|Posted by Melissa Houston on September 20, 2013 at 10:05 AM|
Let's admit it, when meeting someone new your first question is often "what do you do?" And by that, the questioning individual means "what is your job?"
When I answer "registrar" I am met with blank stares or sometimes a question about college grades and transcripts. So my tagline for being a registrar has become "I research and catalog artifacts." This is true of my position because we are a small institution and I have the luxury of researching. But for many museum registrars there are too many very complicated, very legal, and very important documents that they handle on a daily basis and so "paperwork" is our job.
Every artifact has an accession file which includes not only a deed of gift but also an object card, related research, conservation reports, and a record of loans. Some museum's have enormous collections that are loaned frequently. Loan documents are very important legal documents that establish ownership as well as perimeters for the borrower. Imagine borrowing the Mona Lisa without proper paperwork... suddenly the woman is smiling in my bathroom instead of the Louvre! All of these documents provide information on the safe handling of the artifact and are important for the curator, researcher, visitor, and registrar alike.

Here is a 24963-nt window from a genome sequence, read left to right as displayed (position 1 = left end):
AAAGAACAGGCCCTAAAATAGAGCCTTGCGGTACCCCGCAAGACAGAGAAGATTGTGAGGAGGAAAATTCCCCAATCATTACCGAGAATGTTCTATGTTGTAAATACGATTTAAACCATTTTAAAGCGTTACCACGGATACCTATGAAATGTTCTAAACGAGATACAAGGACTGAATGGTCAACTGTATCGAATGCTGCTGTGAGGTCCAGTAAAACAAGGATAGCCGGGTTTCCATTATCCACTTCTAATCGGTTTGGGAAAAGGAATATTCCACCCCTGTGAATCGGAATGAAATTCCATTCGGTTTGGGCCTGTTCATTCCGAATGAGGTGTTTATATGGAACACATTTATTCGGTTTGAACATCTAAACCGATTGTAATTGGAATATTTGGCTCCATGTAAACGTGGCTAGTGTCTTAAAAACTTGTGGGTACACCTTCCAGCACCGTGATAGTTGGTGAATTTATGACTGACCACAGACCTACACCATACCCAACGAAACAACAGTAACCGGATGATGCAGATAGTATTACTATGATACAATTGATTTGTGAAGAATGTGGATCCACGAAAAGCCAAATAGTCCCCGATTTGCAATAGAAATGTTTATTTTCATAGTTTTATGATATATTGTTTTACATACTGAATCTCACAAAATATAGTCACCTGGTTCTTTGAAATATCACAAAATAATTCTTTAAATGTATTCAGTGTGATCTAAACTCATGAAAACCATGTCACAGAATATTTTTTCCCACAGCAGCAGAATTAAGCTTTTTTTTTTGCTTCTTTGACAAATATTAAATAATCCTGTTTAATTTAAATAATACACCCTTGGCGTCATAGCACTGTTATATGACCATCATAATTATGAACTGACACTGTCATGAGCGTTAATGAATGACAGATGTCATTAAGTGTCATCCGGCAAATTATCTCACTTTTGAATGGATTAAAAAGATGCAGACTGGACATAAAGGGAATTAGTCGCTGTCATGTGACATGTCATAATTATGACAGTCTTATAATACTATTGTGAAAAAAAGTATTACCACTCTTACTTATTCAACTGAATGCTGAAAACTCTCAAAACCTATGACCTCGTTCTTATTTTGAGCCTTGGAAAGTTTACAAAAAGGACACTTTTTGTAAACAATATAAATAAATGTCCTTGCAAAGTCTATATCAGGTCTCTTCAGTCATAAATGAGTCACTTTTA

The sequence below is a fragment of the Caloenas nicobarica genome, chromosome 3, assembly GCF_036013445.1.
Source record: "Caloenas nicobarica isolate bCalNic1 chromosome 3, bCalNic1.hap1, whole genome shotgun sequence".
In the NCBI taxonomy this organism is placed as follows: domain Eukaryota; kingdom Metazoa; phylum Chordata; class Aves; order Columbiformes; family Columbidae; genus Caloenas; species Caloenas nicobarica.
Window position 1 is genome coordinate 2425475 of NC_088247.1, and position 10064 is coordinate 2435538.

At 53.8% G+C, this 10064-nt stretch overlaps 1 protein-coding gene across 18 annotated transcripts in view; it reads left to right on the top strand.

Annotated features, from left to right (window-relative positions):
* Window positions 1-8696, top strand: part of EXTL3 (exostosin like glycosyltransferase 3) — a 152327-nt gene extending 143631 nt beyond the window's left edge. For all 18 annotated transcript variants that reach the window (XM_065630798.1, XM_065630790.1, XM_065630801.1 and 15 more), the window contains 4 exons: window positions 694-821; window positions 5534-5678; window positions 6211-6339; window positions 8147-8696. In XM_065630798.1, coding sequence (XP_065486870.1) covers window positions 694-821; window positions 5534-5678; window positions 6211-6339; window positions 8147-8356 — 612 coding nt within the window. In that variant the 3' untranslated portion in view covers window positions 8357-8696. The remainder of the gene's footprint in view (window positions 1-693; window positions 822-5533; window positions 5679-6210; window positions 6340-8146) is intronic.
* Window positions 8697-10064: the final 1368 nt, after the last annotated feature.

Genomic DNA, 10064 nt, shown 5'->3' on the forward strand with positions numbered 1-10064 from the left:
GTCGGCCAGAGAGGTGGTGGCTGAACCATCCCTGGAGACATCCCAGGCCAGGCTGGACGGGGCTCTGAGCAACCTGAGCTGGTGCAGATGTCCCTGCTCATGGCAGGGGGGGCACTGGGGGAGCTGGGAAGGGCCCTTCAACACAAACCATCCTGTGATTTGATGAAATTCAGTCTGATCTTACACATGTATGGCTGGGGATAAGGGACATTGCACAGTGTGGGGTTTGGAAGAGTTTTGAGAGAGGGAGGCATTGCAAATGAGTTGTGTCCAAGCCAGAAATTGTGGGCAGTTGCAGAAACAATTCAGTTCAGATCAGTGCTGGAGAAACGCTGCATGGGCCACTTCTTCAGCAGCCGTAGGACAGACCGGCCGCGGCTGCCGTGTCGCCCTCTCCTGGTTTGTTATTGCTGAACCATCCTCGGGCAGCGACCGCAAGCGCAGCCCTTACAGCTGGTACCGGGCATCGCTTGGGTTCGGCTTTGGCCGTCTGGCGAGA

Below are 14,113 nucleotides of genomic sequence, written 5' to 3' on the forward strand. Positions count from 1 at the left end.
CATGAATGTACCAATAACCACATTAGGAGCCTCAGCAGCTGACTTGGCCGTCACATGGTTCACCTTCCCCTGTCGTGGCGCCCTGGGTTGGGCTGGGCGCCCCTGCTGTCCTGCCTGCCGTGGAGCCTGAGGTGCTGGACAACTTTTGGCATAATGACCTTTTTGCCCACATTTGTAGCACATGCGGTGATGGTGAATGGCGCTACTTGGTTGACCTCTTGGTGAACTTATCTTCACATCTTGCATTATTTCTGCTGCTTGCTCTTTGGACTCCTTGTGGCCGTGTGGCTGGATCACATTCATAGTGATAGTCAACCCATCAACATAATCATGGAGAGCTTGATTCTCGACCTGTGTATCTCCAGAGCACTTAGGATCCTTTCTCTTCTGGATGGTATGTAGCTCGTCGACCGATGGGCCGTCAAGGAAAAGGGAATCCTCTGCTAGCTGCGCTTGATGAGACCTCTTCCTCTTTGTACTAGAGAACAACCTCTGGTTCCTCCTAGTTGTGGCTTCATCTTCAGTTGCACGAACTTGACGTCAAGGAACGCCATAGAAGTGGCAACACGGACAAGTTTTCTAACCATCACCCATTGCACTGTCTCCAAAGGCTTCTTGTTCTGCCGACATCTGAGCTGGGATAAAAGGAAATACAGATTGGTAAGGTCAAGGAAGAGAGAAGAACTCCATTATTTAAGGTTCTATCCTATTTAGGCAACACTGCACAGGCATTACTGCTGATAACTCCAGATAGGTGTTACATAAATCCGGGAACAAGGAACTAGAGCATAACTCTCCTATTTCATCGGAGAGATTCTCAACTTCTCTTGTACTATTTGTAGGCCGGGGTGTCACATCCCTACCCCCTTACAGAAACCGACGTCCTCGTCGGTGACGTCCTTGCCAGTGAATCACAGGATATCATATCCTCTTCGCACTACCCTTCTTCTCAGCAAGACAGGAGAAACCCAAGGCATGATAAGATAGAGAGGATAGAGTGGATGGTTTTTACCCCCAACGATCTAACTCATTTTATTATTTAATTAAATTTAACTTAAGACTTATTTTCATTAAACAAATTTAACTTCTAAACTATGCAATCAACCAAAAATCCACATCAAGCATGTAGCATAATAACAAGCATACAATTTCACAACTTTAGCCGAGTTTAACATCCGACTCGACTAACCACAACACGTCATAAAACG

I must say my favorite part is acting as a detective. When someone seeks information on an object, the first place to look is the object's file. If there isn't additional research on a pair of opera glasses and their maker, for example, I must track down that information. Why do we have opera glasses in our collection? Did Barnum own them or use them? How did the owner find these opera glasses? What could have brought the glasses to Bridgeport? Was there an opera house in Bridgeport that PT Barnum could have, would have attended? It is always fascinating to see the connections between our materials and our history!